It is probably for this reason (that fasting expresses our submission to God) that so many instances of fasting in the Bible are closely related to repentance and/or mourning:

When I heard these words, I sat down and wept and mourned for days; and I was fasting and praying before the God of heaven (Nehemiah 1:4)

"Yet even now," declares the LORD, "Return to Me with all your heart, And with fasting, weeping and mourning; (Joel 2:12)

Let’s be clear:

  • Fasting does not force God to bless us.  He will not – indeed cannot – be forced into anything by His creations.  It is sometimes, unfortunately, the case that Christians treat fasting almost as though it were a hunger strike designed to force God into acting as we desire.  But fasting does force us to remember that it is God alone on whom we depend for blessing. 

  • Fasting does not prove to God that we are serious.  God knows if we are serious about our prayers whether we fast or not.  But fasting does force us to get serious about our trust and dependence on God.  By bringing our physical bodies into the spiritual exercise of prayer, we are expressing a holistic dependence on God and in this way we are getting serious.

  • Fasting, in and of itself, does not open us up to heightened spiritual experiences.  There is no biblical grounds for the idea that unplugging from the physical world makes us more receptive to the spiritual realm.  But fasting does make us more sensitive to God’s leading, because while fasting we are constantly reminded to look to God for leading and listen for His voice.  We may often miss God’s leading simply because we aren’t looking for it, but while fasting we are constantly reminded to pay attention, making us less likely to miss what we might have otherwise overlooked.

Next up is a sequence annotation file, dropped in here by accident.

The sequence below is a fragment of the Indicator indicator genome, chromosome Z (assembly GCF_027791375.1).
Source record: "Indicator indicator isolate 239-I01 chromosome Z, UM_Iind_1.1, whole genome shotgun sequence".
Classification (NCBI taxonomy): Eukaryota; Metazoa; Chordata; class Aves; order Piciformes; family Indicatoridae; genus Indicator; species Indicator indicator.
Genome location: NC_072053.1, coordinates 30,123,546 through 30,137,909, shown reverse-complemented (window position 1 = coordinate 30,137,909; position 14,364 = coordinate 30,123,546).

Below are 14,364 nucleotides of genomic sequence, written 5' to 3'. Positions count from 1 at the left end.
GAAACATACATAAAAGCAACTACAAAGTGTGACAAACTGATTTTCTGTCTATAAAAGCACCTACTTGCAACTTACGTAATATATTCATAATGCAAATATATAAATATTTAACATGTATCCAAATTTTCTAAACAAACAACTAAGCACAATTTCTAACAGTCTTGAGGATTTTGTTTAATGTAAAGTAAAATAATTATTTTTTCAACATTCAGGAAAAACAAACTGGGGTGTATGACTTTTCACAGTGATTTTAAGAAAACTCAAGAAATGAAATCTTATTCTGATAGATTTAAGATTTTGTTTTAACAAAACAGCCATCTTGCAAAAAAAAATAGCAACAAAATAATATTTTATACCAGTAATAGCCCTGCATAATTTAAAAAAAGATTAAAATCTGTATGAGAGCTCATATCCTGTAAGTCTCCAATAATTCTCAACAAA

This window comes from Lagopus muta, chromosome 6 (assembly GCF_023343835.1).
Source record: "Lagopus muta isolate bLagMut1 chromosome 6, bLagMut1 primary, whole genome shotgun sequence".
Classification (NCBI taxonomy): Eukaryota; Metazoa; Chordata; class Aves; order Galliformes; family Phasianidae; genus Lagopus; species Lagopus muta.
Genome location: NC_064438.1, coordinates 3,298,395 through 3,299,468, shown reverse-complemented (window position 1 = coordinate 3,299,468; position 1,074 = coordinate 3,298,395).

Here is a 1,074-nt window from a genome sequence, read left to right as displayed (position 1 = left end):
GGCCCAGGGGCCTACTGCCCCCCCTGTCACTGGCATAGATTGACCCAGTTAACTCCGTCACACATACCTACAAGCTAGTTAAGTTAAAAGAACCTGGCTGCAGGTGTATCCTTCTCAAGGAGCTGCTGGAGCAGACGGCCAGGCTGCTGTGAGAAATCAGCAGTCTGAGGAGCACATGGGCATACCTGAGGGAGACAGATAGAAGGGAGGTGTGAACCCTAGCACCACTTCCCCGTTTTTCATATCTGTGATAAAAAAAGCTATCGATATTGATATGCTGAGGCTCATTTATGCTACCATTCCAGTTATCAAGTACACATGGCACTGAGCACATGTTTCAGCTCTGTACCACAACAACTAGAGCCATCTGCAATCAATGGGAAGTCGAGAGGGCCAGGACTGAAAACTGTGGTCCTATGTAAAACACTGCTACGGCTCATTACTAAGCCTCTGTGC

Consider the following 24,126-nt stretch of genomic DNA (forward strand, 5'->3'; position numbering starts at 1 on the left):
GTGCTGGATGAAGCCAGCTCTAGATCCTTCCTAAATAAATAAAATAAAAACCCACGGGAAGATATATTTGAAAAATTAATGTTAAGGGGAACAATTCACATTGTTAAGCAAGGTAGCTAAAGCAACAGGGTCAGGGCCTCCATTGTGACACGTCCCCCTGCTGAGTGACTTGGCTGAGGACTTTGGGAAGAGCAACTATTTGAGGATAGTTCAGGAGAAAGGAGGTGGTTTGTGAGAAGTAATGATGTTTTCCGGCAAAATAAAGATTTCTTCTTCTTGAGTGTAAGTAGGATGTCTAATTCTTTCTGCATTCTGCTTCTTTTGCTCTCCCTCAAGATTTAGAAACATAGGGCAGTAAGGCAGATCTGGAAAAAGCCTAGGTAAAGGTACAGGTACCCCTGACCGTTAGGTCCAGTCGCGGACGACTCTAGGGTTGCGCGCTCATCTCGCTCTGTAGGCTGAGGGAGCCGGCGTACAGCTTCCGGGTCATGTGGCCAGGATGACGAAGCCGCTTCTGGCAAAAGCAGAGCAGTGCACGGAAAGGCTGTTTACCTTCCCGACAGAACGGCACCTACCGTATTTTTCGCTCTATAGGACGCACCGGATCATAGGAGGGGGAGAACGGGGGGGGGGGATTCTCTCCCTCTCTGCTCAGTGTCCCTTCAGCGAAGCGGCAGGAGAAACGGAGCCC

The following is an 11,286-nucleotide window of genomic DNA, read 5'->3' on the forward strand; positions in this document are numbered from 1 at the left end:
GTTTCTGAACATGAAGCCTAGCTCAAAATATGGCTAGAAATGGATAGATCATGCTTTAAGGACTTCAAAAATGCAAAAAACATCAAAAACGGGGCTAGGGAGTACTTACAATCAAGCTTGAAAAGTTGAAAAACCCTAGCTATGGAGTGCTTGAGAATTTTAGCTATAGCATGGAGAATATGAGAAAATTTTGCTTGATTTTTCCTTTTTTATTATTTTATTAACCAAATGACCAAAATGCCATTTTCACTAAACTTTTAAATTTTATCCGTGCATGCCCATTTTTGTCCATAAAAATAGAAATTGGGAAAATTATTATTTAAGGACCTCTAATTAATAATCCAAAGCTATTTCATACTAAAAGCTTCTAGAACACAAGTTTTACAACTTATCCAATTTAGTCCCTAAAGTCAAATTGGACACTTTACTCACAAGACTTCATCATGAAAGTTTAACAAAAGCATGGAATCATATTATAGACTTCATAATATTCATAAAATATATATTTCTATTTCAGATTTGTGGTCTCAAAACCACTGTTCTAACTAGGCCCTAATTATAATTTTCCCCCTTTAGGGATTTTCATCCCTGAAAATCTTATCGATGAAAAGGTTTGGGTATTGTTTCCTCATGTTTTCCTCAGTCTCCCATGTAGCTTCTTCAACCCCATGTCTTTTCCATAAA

So how do we go about fasting?  Well, first, we choose a period of time during which we don’t eat.  It is good to have a starting and an ending time and it is important to make the fast long enough that it involves sacrifice.  Second, while fasting we pray as continuously as possible.  Many people find that hunger sensations become useful reminders to pray; that is, instead of eating when we feel the need for food, we pray instead, expressing our dependence on God to provide what we need even more than the food our bodies are craving.

Please keep in mind that you should drink plenty of water while fasting and some people drink fruit juice as well. 

Can we fast from other things besides food?  Short answer:  sure.  Abstaining from anything that involves a sacrifice (media, video games, smart phones, etc.) can accomplish many of the same purposes as fasting from food.  Long answer:  the biblical terms for fasting only refer to abstaining from food, so the idea of a “smart phone fast” isn’t really covered by the biblical words.  This doesn’t mean that fasting or abstaining from anything besides food is wrong or useless, it just means that the farther we get from the direct biblical instruction the more cautious we need to be when asserting that a variation we’ve come up with is really equivalent to the thing the Bible directly describes.

Bottom line?  While fasting isn’t the key to opening up the floodgates of blessing or insight, the mere fact that you’re considering fasting (assuming it’s for the right reasons) may mean that you’re positioning yourself in the right place to experience more of what God has for you!